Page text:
• Receptor activation

  • Transduction:

    • Process in which stimulus is transformed into a response

  • Lipid-soluble messengers:

    • Receptors inside the cell

  • Lipid-insoluble messengers

    • Receptors in the plasma membrane of cell


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Signal Transduction pathways

  • Receptor activation:

    • Initial step leading to the cell’s ultimate responses to the messenger

    • Causes a change in the conformation of the receptor

    • Common denominator: all directly due to alterations of a particular cell protein

    • Changes may be in the form of:

      • Permeability, transport properties, or electrical state of the plasma membrane

      • The cell’s metabolism

      • The cell’s secretory activity

      • The cell’s rate of proliferation and differentiation

      • Cell’s contractile activity


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Signal Transduction Pathways

  • Pathways initiated by intracellular pathways

    • Lipid soluble messengers

      • mostly hormones

      • Closely related structurally

      • Receptors

        • Steroid hormone receptor superfamily

        • Intracellular, mostly in the nucleus

        • Inactive when not bound to messenger

        • Activation altered rates og gene transcription

  • Transcription Factor

    • Receptor + Hormone

    • Regulatory protein that directly influences gene transcription

    • Response element:

      • specific sequence near a gene in DNA where the receptor binds

      • Increases the rate of the gene’s transcription into mRNA

      • mRNA direct synthesis of CHON encoded by the gene

  • One gene may be subject to control by a single receptor

  • In some cases, transcription of the gene/s is decreased by the activated receptor



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Signal Transduction Pathway

  • Pathways initiated by Plasma membrane receptors

    • First messengers

      • Intercellular chemical messenger

      • Hormones, neurotransmitters, paracrine agents

    • Second messengers

      • Non protein substance/enzymatically generated  cytoplasmtransmit signals

    • Protein kinase

      • Any enzyme that phosphorylates other CHONs by transfering them a PO4 group from ATP

      • Changes the activity and sonformation of the CHON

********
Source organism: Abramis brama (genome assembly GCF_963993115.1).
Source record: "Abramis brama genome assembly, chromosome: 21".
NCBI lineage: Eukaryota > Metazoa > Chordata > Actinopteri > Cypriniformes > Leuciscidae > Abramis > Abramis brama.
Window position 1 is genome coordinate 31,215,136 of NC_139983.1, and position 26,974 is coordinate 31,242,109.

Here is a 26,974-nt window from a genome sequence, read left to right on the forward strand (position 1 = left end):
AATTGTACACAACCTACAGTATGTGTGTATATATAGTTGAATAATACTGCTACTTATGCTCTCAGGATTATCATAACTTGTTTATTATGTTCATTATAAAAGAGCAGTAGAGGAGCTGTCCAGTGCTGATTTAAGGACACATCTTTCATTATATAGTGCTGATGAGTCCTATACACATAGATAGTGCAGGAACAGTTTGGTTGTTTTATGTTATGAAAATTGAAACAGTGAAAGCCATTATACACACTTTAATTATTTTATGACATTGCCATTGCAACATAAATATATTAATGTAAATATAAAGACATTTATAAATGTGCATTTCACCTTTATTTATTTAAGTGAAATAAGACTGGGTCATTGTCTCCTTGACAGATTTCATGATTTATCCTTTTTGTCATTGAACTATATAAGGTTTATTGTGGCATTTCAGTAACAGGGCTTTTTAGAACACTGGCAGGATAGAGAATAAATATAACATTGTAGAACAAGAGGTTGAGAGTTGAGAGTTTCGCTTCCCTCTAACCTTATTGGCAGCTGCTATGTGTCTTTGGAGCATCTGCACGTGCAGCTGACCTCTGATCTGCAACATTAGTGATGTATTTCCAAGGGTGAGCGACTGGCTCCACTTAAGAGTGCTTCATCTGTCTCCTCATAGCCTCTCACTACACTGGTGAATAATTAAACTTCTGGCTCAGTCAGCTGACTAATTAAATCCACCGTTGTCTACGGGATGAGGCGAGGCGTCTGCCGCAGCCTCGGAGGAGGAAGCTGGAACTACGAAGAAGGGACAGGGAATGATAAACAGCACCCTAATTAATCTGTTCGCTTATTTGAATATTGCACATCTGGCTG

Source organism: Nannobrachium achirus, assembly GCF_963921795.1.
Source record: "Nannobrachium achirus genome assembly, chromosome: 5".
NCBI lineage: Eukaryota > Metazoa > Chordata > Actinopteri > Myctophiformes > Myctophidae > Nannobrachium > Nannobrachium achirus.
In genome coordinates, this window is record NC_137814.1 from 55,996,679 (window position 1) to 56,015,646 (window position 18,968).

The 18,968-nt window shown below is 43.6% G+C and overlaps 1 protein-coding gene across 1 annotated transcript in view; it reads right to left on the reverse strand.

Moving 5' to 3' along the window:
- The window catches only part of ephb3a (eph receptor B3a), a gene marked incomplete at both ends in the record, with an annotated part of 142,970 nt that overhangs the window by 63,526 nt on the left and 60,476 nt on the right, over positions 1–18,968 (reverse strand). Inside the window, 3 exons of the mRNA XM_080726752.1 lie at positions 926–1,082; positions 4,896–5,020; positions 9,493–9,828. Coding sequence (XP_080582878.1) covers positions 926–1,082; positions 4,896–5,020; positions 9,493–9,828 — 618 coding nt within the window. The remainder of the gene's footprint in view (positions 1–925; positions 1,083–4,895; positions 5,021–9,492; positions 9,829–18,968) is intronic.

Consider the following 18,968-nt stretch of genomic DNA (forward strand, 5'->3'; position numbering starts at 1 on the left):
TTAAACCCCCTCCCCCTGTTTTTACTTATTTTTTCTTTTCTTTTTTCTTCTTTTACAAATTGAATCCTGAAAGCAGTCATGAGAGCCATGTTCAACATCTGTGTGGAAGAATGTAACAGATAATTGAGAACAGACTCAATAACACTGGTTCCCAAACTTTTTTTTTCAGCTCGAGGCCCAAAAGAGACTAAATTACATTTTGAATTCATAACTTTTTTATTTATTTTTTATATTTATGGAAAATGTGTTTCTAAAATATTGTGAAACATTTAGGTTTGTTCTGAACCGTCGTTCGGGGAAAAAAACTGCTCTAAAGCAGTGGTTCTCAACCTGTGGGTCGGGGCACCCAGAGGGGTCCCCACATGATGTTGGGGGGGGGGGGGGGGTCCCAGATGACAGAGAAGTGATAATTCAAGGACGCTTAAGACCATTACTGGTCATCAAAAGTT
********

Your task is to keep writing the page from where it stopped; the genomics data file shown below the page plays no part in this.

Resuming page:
• May involve may CHON kinase


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Signal Transduction Pathway

  • Receptors that Function as ion channels

    • Receptor constitute an ion channel

    • Activation  opening of channels  diffusion of specific channels change in membrane potential cell’s response

    • Ca++ channel  increase cytostolic Ca++ conc.  essential for signal transduction pathways


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Signal Transduction Pathways

  • Receptors that function as enzymes

    • With intrinsic enzyme activity

    • Almost all are protein-kinases, mostly tyrosine-kinases

    • Binding of messenger  change in receptor conformation  activation of enzymatic portionautophosphorylation of tyrosine groups  phosphotyrosine “docking sites” for other CHONs  Cascade of signaling pathways within the cell

    • Guanylyl cyclase receptor:

      • Catalyzes formation of cGMP (2nd messenger)  activation of cGMP-dependent protein kinase  phosphorylation of a CHON  cell’s response


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Signal Transduction Pathways

  • Receptors that interact with Cytoplasmic JAK Kinases

    • Receptor with intrinsic enzmatic activity

    • Enzymatic activity on receptor’s tyrosine kinase and on separate cytoplasmic kinases (JAK kinases)bound to the receptor

    • Receptor and JAK kinase: function as a unit

    • Messenger  receptor  activation of JAK kinase  phoshorylation of CHONs  transcription factors  synthesis of new CHONs that mediate cell’s response


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Signal Transduction Pathways

  • Receptors that interact with G proteins

    • Largest group of receptors

    • G-proteins on the cytoplasm is bound to the receptors